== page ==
Wei Theng Poh1,2,†, Gaganmeet Singh Chadha1,†, Peter J. Gillespie1, Philipp Kaldis2 and J. Julian Blow1
1 Centre for Gene Regulation and Expression, College of Life Sciences, University of Dundee, Dow St., Dundee DD1 5EH, UK
2 Institute of Molecular and Cell Biology, Agency for Science, Technology, and Research (A*STAR), Singapore 138673, Republic of Singapore
† These authors contributed equally to this study.
Published in Open Biology on 8 January 2014.
The initiation of DNA replication requires two protein kinases: cyclin-dependent kinase (Cdk) and Cdc7. Although S phase Cdk activity has been intensively studied, relatively little is known about how Cdc7 regulates progression through S phase. We have used a Cdc7 inhibitor, PHA-767491, to dissect the role of Cdc7 in Xenopus egg extracts. We show that hyperphosphorylation of mini-chromosome maintenance (MCM) proteins by Cdc7 is required for the initiation, but not for the elongation, of replication forks. Unlike Cdks, we demonstrate that Cdc7 executes its essential functions by phosphorylating MCM proteins at virtually all replica- tion origins early in S phase and is not limiting for progression through the Xenopus replication timing programme. We demonstrate that protein phos- phatase 1 (PP1) is recruited to chromatin and rapidly reverses Cdc7-mediated MCM hyperphosphorylation. Checkpoint kinases induced by DNA damage or replication inhibition promote the association of PP1 with chromatin and increase the rate of MCM dephosphorylation, thereby counteracting the previously com- pleted Cdc7 functions and inhibiting replication initiation. This novel mechanism for regulating Cdc7 function provides an explanation for previous contradictory results concerning the control of Cdc7 by checkpoint kinases and has implications for the use of Cdc7 inhibitors as anti-cancer agents.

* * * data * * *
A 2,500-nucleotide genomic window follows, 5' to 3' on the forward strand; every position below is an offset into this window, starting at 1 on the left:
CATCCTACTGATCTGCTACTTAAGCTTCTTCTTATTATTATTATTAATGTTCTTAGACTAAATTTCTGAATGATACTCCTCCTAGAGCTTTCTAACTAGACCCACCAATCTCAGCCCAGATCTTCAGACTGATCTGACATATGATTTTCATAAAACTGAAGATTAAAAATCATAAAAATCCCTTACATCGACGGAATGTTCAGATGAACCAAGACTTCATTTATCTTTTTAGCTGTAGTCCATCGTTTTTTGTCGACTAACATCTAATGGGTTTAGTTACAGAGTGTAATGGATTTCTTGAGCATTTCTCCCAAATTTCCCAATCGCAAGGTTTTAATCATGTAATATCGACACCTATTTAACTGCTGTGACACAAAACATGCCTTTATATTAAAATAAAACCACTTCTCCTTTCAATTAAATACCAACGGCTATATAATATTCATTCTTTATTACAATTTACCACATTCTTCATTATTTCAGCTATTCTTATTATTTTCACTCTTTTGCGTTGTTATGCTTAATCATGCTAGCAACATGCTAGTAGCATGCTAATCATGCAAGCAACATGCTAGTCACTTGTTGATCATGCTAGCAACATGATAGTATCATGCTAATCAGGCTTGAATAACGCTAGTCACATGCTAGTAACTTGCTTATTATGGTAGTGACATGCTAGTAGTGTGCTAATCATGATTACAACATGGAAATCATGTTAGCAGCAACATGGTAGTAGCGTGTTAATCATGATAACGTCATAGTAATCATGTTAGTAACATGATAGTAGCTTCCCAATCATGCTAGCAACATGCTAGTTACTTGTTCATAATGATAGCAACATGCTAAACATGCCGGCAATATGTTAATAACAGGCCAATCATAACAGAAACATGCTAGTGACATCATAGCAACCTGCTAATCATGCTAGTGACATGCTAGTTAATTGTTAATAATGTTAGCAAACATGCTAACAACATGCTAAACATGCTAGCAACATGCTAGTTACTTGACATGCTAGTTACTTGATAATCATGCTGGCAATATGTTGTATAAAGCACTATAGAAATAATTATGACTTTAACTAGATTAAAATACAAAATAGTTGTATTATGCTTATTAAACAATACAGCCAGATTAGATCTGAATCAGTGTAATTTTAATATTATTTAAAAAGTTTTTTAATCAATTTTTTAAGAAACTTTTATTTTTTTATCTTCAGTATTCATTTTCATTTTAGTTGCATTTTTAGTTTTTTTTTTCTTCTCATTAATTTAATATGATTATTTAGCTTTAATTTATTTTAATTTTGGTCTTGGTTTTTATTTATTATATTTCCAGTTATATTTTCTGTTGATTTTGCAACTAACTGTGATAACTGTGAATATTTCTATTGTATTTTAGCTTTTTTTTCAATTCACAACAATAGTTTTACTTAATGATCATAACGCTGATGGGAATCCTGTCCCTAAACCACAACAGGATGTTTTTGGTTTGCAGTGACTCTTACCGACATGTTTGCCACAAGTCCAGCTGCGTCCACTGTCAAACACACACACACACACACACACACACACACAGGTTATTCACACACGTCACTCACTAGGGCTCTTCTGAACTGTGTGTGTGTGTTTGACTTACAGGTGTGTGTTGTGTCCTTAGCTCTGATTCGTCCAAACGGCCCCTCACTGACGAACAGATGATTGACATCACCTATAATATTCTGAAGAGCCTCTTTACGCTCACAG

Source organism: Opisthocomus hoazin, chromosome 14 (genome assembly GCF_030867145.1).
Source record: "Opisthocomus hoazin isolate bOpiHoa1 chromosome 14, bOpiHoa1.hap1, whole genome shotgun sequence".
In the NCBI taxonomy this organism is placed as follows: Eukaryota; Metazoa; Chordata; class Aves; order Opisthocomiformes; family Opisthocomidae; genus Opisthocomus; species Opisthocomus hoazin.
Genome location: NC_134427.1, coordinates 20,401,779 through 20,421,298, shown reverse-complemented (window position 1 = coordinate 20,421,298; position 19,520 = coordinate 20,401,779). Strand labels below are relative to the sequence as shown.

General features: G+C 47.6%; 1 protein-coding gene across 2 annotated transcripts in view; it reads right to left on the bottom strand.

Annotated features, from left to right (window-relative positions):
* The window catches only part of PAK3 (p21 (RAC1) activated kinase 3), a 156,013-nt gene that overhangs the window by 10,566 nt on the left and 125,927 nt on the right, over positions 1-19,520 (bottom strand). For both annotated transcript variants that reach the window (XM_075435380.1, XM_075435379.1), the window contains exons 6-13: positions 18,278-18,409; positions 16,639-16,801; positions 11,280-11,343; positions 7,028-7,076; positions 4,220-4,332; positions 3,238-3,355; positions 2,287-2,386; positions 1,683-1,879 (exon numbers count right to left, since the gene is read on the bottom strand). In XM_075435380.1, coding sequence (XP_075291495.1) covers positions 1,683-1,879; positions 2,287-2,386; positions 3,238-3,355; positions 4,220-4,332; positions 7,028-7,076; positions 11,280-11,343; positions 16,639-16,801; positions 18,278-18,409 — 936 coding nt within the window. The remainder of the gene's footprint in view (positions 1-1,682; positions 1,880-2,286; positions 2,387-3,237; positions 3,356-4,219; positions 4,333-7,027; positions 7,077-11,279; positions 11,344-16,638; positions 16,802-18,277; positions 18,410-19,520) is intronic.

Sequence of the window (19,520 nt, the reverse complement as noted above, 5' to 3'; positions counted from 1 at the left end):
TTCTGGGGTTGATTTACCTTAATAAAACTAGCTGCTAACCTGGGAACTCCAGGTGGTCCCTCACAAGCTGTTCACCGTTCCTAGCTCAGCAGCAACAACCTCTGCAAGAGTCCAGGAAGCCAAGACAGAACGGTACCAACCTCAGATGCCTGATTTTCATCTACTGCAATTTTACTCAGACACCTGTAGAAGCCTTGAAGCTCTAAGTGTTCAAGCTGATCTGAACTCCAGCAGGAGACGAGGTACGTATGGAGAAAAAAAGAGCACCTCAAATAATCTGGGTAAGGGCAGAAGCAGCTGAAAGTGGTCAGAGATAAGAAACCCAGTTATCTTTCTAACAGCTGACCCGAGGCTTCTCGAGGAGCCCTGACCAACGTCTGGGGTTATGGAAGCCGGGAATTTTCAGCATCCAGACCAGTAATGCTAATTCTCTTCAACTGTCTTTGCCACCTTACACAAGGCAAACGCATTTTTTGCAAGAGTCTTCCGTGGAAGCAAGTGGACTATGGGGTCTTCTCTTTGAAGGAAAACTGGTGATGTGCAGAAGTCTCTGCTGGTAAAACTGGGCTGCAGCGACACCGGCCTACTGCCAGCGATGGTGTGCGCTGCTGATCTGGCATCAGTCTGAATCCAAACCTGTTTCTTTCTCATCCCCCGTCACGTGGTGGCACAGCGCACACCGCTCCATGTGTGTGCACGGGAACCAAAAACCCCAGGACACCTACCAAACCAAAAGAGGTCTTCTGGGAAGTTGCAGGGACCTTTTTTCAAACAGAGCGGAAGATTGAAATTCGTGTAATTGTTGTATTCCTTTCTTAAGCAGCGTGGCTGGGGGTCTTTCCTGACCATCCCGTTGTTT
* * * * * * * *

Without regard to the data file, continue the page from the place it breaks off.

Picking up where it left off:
Figure Legend: Schematic diagram of the role and regulation of Cdc7 in Xenopus egg extracts. (a) A single replication origin is shown which is licensed by loading a double hexamer of Mcm2 – 7 proteins (‘MCM’). This promotes ELYS binding and the recruitment of Cdc7 to Mcm2 – 7 at the origin. (b) Events occurring during S phase are shown at both an early-replicating (left) and a late-replicating origin (right). Mcm2–7 at both origins are phosphorylated by Cdc7, which in turn is reversed by PP1. Cdk substrates for initiation are recruited preferentially to the early-replicating origin. Checkpoint kinases activated in response to etoposide or other inhibitors promote PP1 chromatin association with reverse Cdc7 activity but may also independently inhibit Cdk activity.
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